My Heart and My Flesh

by Elizabeth Madox Roberts. New York: The Viking Press. 1927. 12mo, viii+300 pp. $2.50.
ONE is frankly puzzled, in fact besieged by questions, in attempting an estimate of Elizabeth Madox Roberts’s new book. Is there any relation whatever between the long Prologue and the story itself? Should one expect a relation? Has the author any singleness of purpose in the conception and execution of her story, and, if she has, has not the reader a right to expect some outward and visible sign of it? Are the frequent inclusions of a very ugly naturalism as intrusive and uncontributory as they seem, even upon a second reading? Must the voices which speak to Theodosia Bell, as she lies in bed from illness and starvation, own James Joyce as a father? Does the story as a whole somewhat sadly reflect the work and the points of view of contemporary writers rather than Miss Roberts’s own attitude and her well-proved ability? Does the most dramatic scene in the story, the scene at the cabin of Theodosia’s half sisters, the negresses Americy and Lethe, lose its art and its significance by a lack of motivation and an overdose of high tension? Is the conclusion, which is somewhat reminiscent of Sylvia Townsend Warner, credible in view of the preceding chapters? And, if credible, is it as unsatisfying as one is inclined to believe? And finally, ought all these queries to be shoved aside as upstarts in the face of much gracious writing and of flashes of beauty not unexcelled in The Time of Man?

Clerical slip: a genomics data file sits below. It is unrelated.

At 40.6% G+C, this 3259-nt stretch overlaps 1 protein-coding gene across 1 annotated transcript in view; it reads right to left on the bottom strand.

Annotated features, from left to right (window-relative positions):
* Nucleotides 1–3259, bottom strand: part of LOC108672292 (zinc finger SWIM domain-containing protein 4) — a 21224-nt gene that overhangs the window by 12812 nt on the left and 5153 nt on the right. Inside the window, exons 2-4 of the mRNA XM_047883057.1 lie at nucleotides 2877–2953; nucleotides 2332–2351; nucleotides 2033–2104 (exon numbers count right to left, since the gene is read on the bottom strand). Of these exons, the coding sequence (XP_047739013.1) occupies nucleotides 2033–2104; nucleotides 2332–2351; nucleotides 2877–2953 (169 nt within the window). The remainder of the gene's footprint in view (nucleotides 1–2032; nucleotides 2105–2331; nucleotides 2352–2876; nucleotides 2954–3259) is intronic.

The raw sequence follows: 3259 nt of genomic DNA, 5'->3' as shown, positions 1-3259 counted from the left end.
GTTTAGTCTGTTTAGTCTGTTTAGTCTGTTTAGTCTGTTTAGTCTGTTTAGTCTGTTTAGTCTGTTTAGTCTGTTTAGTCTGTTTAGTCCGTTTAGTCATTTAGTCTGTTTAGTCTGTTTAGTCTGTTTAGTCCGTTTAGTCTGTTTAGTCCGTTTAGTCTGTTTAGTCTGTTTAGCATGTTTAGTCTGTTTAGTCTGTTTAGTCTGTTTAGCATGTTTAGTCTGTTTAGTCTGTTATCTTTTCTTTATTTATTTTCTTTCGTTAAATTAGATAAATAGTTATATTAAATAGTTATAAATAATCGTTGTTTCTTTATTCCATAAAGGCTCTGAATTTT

Aye, there’s the rub — the mention of that earlier and lovelier book! Comparisons, odious as they are, are inevitable. The epic quality of The Time of Man, which lent to that story the exciting illusion that the book marched on in spite of its author, is entirely lacking in this new novel, which is episodic in the extreme. The circumstances, welcome or untoward, which at once dictated and made the life of Ellen Chesser and of her fellow wayfarers, had about them a simple inevitableness in contrast to which the succession of cataclysmic disasters in this new story seems quite alien and impossible even to Fate in its worst mood. The touches of so-called realism of the earlier story were natural and incidental, never disagreeable or unpleasing, whereas at times, in the later, one looks back upon Smollett with tolerance.
Yet one remembers, too, and vividly, the ’widely spread glow’ of the morning at the Singleton farm, the rhythm of the trees, the bright altar cloth of the Queen Anne’s lace, and the swift passage of images through the child Theodosia’s mind as she tries to answer her uncle’s question, ‘What’s the best thing in the world?’ Anthony Bell with his Shelley, and Tom Singleton with his love of his own grave on the summit of the grain-swept hill — these atone in a measure for what seems a host of ugly or, at all events, unnoteworthy people, just as the clear-cut pictures of Theodosia’s childhood excuse, up to a point, the obscurities of the passages which chronicle her twenties.
It may be that the book is remarkable. But the reviewer cannot free her mind from questions that won’t be downed.